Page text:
Many states require that electrologists be state licensed to practice electrolysis. If you live in one of these states, be sure the practitioner's license is current and fully on display. For states that do not regulate electrolysis, look for an electrologist who not only have a certification from an accredited electgrology school, but also have the CPE credential after their name. This CPE designation shoes that the person is a professional that has been tested on a national level and they are required to complete 75 hours of continuing education every five years to retain this credential.
See if the electrologist offers a free consultation to explain what the treatment will consist of and what you can expect for results. They should be able to give you an idea of the time required per session for your personalized need and the cost of that. Ask how long they have been in business and if they have clients who would be willing to confirm satisfaction of results. Also ask if they use disposable gloves and probes and proper sterilization of tweezers. You may also ask what the procedure feels like and if any type of numbing solution is available for sensitive skin.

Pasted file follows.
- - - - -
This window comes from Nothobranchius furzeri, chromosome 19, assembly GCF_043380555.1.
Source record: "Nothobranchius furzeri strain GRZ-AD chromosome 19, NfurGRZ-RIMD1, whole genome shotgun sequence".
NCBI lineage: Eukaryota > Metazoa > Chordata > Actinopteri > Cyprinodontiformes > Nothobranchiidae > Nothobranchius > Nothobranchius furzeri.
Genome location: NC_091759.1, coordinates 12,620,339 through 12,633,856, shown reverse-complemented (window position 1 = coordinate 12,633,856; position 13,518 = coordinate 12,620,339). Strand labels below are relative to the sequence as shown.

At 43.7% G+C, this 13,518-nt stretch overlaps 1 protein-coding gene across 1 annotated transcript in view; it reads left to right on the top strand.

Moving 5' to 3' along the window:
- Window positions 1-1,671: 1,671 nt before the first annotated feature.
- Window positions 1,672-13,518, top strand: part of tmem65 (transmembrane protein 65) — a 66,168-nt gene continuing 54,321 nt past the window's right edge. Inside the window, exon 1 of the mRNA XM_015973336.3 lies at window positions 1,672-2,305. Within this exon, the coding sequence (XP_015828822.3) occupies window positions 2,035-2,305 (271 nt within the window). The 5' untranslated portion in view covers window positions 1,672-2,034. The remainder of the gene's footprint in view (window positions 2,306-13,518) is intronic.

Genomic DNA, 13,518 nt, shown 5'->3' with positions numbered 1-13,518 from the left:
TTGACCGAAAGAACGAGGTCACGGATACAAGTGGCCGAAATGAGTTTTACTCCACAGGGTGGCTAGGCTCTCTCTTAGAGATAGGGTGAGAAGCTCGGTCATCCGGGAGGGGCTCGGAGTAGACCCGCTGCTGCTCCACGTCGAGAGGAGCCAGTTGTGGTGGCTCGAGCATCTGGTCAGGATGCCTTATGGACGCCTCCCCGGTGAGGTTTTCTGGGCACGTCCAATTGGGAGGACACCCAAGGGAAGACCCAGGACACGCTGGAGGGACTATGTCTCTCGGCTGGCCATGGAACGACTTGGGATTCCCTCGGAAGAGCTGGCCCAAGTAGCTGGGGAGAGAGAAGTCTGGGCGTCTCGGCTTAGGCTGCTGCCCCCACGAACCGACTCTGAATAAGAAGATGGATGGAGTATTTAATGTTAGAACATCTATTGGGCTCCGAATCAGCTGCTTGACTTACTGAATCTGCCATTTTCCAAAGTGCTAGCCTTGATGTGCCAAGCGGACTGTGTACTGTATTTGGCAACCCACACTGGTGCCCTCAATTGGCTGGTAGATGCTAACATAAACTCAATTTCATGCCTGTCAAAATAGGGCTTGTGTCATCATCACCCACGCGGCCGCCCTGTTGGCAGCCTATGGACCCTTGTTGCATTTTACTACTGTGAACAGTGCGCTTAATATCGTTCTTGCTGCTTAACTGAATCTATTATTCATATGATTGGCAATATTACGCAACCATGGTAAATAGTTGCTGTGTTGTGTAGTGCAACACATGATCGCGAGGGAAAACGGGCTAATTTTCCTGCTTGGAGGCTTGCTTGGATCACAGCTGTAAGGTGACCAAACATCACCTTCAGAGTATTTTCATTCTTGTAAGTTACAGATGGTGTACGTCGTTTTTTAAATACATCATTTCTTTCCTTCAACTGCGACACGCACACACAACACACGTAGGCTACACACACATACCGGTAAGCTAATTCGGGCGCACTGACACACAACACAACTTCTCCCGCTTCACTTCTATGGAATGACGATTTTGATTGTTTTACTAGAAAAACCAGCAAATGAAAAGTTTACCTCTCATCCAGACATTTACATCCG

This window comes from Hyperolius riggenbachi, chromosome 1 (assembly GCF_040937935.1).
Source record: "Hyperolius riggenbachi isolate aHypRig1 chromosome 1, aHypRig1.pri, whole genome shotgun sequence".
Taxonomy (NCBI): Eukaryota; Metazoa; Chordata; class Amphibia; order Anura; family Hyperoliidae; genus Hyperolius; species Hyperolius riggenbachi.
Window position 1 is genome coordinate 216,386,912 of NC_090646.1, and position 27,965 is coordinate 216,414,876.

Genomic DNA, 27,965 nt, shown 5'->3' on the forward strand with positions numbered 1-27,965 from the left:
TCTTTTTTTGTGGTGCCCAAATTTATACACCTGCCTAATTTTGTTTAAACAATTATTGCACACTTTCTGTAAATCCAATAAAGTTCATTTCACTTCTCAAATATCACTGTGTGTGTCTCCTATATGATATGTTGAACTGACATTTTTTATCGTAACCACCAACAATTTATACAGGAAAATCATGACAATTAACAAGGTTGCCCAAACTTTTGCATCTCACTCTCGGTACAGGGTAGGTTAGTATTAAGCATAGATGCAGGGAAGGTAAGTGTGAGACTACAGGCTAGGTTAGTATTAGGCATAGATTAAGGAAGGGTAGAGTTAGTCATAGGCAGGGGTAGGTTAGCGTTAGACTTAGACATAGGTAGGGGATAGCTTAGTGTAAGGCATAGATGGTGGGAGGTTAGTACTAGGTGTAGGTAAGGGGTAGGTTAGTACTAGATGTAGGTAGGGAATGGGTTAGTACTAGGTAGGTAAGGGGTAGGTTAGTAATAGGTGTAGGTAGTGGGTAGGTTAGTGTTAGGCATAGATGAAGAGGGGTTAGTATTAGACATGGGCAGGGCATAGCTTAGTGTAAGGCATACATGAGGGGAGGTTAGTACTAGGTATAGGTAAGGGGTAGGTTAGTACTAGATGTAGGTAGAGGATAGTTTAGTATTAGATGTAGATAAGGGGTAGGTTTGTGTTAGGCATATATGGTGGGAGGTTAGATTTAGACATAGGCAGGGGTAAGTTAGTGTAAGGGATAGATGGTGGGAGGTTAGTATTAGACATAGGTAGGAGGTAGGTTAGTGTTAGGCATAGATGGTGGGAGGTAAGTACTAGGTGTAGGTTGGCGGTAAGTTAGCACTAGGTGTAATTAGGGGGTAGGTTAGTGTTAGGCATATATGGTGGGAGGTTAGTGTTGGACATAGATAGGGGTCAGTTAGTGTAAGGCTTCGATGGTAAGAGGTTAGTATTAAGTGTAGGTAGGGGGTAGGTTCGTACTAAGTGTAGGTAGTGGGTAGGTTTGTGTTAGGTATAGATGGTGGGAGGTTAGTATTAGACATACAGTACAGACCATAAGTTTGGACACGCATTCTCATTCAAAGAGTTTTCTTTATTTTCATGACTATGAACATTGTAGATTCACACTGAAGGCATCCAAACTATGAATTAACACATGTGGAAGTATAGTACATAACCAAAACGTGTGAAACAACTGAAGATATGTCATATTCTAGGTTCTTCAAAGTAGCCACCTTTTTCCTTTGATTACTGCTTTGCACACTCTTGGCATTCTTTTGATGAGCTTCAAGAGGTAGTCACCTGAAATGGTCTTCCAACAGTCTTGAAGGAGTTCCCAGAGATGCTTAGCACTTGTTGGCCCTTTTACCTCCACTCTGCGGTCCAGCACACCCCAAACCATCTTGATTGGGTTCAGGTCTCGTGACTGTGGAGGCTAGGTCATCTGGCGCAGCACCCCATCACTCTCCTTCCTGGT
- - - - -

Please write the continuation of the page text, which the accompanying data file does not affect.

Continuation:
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No matter what the specific problem area, age, gender, hair or skin type, hair color or skin color - you have plenty of company and electrolysis can help. Every day, people just like you choose electrolysis as a permanent, safe, and effective solution.
The Payne Center invests in quality equipment, including the Clareblend Elegance, to ensure that your treatment is comfortable, safe, and effective.
Find out everything you want to know about electrolysis, the only method recognized as permanent hair removal by the FDA.